WUOMFM

Sex, death and sea lampreys

Aug 13, 2015

Sea lampreys attach themselves to a fish with this mouth in order to consume the fish's blood and body fluids.
Credit Flickr user PROUSFWSmidwest / Flickr

Each invasive sea lamprey can kill 40 pounds of fish a year in the Great Lakes.

We spend more than $28 million in federal money each year to control the lampreys (according to the Great Lakes Fishery Commission, $20.9 million goes to sea lamprey control measures and more than $3 million is spent on sea lamprey research).

Michael Wagner is an associate professor in the Department of Fisheries and Wildlife at Michigan State University.

He’s one of the researchers at MSU testing out ways to attract sea lampreys into traps.

“There’s an interesting pest management technique that’s been attempted with insects in the past called push-pull,” Wagner says.

Wagner says they used a repellant that lampreys release when they’re attacked, and a lamprey sex pheromone to try to attract them at the same time. They did these experiments in a river near Mackinac City, for their study recently published in the Canadian Journal of Fisheries and Aquatic Sciences.

“And the idea is if you can combine cues that sort of act in opposition to each other, you can more effectively guide animals into the area you want them to be,” Wagner says.

“If we understand how they use combinations of pheromones and alarm cues in environmental circumstances to make decisions about which stream to spawn in or what area of the river to move through, that’s where we can then more effectively target the placement of traps or the treatment — the application of pesticide — to remove subsequent reproduction,” he says.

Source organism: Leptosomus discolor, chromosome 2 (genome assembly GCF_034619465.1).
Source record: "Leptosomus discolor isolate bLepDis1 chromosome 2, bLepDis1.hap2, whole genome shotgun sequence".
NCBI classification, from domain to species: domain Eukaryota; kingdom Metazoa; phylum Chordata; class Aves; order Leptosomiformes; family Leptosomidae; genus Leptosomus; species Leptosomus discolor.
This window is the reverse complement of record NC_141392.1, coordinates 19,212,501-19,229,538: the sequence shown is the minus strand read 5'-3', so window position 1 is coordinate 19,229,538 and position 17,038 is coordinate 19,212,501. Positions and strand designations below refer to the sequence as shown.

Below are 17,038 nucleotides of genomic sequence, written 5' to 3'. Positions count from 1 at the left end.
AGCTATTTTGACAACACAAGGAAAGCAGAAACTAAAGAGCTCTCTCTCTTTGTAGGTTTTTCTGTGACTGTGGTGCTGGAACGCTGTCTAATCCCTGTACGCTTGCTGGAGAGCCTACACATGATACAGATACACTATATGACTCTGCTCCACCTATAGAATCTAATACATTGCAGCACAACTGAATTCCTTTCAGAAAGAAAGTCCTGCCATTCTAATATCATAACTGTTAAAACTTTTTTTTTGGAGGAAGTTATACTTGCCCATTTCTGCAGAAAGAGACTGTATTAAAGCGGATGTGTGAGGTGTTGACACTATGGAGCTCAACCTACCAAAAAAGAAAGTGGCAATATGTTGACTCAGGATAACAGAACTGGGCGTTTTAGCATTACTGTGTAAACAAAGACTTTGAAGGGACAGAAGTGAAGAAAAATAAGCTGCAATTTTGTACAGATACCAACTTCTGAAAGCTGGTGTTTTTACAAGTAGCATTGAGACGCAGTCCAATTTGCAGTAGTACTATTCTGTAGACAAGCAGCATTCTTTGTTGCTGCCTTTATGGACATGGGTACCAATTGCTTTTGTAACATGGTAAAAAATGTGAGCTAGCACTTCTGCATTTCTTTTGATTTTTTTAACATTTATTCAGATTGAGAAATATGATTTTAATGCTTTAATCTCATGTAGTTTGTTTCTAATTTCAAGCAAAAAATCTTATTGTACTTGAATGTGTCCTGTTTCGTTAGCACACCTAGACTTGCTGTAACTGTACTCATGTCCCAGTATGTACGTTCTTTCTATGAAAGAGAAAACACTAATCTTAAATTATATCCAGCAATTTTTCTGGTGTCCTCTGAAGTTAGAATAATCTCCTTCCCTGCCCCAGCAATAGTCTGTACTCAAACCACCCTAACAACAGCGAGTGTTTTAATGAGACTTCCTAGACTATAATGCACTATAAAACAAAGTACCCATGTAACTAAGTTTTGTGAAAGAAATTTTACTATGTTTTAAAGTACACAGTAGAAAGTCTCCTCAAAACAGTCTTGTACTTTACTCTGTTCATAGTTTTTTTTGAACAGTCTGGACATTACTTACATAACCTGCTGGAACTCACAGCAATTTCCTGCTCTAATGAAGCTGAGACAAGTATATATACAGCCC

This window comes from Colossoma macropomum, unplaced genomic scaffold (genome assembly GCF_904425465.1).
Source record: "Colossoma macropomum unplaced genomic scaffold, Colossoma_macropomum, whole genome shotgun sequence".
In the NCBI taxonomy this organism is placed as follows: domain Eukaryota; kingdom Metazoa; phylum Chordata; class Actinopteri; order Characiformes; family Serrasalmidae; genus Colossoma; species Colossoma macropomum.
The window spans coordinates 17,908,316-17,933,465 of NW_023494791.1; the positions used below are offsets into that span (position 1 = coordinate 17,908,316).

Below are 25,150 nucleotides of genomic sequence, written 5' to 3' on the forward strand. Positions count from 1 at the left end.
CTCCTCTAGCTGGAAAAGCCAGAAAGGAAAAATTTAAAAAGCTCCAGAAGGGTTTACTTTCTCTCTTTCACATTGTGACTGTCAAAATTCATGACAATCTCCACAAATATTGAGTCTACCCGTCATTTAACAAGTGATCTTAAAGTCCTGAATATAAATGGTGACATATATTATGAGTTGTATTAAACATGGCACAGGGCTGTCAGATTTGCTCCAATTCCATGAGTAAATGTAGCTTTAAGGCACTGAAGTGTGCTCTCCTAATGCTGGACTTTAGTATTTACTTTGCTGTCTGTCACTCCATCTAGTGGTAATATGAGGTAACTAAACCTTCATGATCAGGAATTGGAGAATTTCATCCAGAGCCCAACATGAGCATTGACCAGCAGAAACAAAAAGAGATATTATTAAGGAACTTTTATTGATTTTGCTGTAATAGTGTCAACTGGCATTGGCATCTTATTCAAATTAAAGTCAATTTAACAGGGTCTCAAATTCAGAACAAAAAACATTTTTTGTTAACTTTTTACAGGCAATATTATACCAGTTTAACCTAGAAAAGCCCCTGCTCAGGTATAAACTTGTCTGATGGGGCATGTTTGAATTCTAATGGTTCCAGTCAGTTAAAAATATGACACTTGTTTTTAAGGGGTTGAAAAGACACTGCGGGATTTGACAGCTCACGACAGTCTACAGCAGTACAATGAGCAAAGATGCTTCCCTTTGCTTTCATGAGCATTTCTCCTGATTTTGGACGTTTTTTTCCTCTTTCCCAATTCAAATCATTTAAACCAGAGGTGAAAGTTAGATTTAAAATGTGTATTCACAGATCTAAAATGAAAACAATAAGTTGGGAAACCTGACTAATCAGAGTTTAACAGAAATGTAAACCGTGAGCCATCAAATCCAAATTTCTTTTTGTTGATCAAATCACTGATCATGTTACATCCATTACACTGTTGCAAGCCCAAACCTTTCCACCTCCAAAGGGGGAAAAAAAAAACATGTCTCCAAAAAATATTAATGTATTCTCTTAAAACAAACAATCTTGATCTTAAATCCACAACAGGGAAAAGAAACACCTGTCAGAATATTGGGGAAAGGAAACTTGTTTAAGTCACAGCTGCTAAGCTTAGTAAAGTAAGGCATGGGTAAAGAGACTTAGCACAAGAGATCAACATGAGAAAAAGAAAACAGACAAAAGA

And the repellant worked – lampreys went into the trap twice as fast as they would’ve otherwise, Wagner says. But in this study, the lampreys were not lured in any faster by the sex pheromone.

Sea lamprey wounds.
Credit Flickr user USFWSmidwest / Flickr

Wagner says they’re hoping the repellant and the pheromones can eventually be additional tools to control sea lampreys.

“I think the end game here, for this work, is not eradication of the species from the environment,” he says. “This is a large population in an open ecosystem and that type of thing just generally is not achievable with the level of technology that we have available to us now.”

But he says the goal is to more effectively target sea lamprey control efforts.

“In other words, we can kill the same number of animals without increasing things like the amount of pesticide that we release into the environment.”

Right now, sea lampreys are mainly controlled with a lampricide called TFM.

As the Great Lakes Fishery Commission explains on its website:

The primary method to control sea lampreys is the application of the lampricide TFM to target sea lamprey larvae in their nursery tributaries. In the concentrations used, TFM kills larvae before they develop lethal mouths and migrate to the lakes to feed on fish, while most other organisms are unaffected by TFM.